Argentina 2017/2018
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Argentina 2017/2018

Women and girls faced obstacles in accessing legal abortions. Indigenous Peoples continued to be criminalized and discriminated against. Migrants’ rights suffered significant setbacks.


Argentina’s human rights situation was reviewed under the UN UPR process and by the UN Committee against Torture. The UN Working Group on Arbitrary Detention (WGAD), the UN Independent Expert on sexual orientation and gender identity and the Rapporteur on Argentina for the Inter-American Commission on Human Rights visited Argentina during the year.

In November, Congress approved the national law on gender parity.

Sexual and reproductive rights

Women and girls continued to encounter barriers to accessing legal abortion when the pregnancy posed a risk to their health, or when it resulted from rape. Full decriminalization of abortion was pending in parliament.

Violence against women

According to civil society information, at least 254 femicides occurred between January and November. The National Women's Institute and the National Plan of Action for the Prevention, Assistance and Eradication of Violence against Women for 2017-2019 appeared to lack the necessary resources to be fully implemented.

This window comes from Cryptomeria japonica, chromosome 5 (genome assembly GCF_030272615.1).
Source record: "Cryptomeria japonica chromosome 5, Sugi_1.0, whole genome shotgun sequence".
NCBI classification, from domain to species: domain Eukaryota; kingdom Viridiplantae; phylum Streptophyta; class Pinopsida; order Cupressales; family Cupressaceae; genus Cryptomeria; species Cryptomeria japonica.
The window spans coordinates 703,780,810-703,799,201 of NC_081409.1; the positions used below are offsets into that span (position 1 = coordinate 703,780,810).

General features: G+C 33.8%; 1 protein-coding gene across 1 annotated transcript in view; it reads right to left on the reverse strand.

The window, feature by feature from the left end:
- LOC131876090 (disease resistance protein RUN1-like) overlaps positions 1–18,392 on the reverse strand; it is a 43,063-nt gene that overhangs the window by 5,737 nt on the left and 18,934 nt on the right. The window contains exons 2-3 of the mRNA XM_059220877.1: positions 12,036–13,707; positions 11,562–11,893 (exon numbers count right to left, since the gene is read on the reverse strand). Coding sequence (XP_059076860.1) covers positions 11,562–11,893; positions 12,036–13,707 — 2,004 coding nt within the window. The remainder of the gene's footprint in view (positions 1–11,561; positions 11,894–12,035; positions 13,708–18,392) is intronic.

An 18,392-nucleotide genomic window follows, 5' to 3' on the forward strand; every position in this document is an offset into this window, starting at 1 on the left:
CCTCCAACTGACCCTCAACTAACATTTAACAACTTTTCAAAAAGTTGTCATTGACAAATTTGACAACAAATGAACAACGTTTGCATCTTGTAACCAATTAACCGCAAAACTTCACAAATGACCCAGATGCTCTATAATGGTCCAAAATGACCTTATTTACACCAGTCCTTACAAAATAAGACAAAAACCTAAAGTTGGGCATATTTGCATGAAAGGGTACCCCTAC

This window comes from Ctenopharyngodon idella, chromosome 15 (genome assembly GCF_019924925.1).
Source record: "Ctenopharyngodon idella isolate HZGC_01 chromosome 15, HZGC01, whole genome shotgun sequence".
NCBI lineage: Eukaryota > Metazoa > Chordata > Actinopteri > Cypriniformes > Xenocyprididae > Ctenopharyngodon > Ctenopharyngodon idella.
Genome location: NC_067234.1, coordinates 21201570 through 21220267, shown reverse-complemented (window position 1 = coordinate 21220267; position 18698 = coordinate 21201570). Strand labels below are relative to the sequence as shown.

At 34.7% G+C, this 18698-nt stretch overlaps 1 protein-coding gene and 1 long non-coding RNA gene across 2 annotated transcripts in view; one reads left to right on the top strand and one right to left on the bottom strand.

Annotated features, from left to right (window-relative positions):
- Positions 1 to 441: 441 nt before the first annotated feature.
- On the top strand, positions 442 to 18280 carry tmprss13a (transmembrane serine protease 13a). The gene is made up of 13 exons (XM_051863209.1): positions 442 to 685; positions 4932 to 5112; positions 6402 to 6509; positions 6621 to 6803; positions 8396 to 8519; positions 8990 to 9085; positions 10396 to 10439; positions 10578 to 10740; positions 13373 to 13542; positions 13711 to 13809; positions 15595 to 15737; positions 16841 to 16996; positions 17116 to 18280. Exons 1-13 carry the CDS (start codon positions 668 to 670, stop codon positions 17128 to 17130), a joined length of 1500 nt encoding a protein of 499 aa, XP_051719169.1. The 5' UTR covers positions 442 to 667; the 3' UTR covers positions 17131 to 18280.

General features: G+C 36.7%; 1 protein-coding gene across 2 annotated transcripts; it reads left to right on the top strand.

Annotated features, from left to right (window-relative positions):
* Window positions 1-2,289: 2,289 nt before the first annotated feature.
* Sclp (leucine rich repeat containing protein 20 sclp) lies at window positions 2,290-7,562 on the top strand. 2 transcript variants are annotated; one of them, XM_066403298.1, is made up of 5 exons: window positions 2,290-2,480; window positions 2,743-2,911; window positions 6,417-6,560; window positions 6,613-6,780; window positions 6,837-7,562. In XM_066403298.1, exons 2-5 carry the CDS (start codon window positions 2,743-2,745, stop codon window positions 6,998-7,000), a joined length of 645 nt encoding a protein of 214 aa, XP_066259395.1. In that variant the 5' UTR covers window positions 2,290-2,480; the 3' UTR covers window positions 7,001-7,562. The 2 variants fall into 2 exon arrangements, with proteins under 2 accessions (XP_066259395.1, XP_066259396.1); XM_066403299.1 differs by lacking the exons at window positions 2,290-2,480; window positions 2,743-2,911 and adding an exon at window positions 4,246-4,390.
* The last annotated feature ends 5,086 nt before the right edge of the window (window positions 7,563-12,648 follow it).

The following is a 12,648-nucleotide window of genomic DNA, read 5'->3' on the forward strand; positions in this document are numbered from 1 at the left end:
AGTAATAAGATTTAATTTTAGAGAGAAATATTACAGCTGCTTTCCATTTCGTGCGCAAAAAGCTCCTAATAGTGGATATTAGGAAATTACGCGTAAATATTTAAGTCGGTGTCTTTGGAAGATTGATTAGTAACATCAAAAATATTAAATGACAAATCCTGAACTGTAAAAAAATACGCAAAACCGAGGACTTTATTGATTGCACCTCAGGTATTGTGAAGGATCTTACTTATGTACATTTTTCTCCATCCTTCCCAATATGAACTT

Indigenous Peoples’ rights

The majority of Indigenous communities still lacked legal recognition of their land rights, despite the Constitution recognizing their right to ancestral lands and natural resources.

In January, local police and members of the Argentine National Gendarmerie (GNA) – a militarized federal police – closed off all access points to the Indigenous land inhabited by the Mapuche community Pu Lof en Resistencia in Chubut province. The community reported attacks by the police, including beatings and intimidation of children.1 At least 10 community members and their supporters were arrested. In August the GNA conducted an illegal raid in the same community, during which Santiago Maldonado – a non-Indigenous supporter of the Mapuche community – disappeared. In October his body was found in a river in the territory. The judicial investigation into his death was ongoing at the end of the year.

The Neuquén provincial government, oil unions and industry created an investment plan for the Vaca Muerta oilfield, located partly on the land of the Lof Campo Maripe Indigenous community, without the community’s participation.

Authorities used legal proceedings to intimidate Indigenous Peoples, including accusations of sedition, resisting authority, theft, attempted assaults and killings. Agustín Santillán, an Indigenous leader of the Wichí people in Formosa province, spent 190 days in pre-trial detention from April to October with more than 28 criminal proceedings against him.

Refugees’ and migrants’ rights

Bypassing parliamentary debate, the government modified the 2004 Migration Act, limiting entry and residency rights and potentially hastening deportations.

The Asylum Act had not yet been fully implemented, 11 years after its adoption, and the National Committee for Refugees had no specific budget. The reception system for asylum-seekers remained slow and insufficient and there was no integration plan in place to help asylum-seekers and refugees access basic rights such as education, work, health care and language training.